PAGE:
The Monitor's Role

[The following editorial from The Christian Science Monitor of September 19, 1970, entitled "Our Role and Our Readers," says things we feel would be of interest to all readers of the Sentinel. It is reprinted here in full]

It's been said that we live in an age of astonishing ferment—but such words seem too mild in these wild and apocalyptic times. Our world appears to be one of sheer fantasy in which every day gets crazier. The fantastic of today becomes the commonplace of tomorrow. Our generation grapples not only with crime, drugs, violence, immorality, war, assault on established institutions and breakdowns in the functioning of society, but also with deep and existential confusion within human thinking—the turmoil of upsidedown values.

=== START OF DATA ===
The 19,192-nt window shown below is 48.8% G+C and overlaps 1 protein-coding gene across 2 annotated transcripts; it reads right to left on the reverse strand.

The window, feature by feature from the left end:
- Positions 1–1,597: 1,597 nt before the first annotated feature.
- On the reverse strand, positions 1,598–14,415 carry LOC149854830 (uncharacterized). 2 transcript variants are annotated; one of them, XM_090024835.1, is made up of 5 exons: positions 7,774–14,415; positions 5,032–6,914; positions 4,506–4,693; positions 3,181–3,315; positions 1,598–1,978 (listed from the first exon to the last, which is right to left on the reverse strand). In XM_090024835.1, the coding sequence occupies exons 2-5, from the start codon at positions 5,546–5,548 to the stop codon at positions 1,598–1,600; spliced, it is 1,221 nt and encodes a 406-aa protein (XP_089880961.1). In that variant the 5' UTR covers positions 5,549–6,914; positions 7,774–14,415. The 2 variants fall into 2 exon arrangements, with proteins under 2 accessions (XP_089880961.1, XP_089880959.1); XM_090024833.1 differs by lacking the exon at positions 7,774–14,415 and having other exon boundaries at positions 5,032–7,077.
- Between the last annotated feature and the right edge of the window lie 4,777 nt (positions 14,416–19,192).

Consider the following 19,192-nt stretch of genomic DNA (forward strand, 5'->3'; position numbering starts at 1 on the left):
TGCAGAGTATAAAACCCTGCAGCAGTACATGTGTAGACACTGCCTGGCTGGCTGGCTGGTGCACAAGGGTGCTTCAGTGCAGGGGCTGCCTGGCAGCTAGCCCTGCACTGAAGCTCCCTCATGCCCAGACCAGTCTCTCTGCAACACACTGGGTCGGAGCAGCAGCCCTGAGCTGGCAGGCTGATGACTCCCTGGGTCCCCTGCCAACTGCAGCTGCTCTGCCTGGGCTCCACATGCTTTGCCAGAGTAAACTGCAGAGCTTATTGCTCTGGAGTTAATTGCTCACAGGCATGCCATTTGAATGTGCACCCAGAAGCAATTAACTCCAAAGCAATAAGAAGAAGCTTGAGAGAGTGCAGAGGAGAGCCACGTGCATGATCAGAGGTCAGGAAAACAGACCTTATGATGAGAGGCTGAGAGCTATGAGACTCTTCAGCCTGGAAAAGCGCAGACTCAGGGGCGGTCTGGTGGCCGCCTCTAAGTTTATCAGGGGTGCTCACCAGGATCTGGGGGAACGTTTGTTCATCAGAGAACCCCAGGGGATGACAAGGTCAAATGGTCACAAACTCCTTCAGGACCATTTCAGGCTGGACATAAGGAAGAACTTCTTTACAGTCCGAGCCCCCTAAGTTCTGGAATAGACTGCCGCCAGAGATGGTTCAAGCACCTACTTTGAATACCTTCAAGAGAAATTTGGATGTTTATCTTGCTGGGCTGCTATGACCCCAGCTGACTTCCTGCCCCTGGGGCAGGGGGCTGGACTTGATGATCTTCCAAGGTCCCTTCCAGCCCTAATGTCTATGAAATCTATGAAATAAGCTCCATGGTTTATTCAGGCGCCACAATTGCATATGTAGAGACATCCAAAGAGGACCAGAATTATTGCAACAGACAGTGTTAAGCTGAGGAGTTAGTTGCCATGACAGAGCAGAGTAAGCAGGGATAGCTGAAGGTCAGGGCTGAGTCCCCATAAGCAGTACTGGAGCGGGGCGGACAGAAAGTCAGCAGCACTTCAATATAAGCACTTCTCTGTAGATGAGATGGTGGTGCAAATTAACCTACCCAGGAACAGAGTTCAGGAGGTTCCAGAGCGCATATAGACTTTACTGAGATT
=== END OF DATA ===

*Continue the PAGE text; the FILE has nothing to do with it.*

In such a storm one yearns for a beacon light of sanity and moderation, a voice of calmness, stability, hope, truth. This is the role the Monitor seeks to fulfill. As a newspaper for thinkers, its aim is to tell its readers about events as fairly and objectively as possible, to analyze these events discerningly and impartially, and to encourage its readers to think for themselves.

Helping to "hold crime in check"
January 9, 1971

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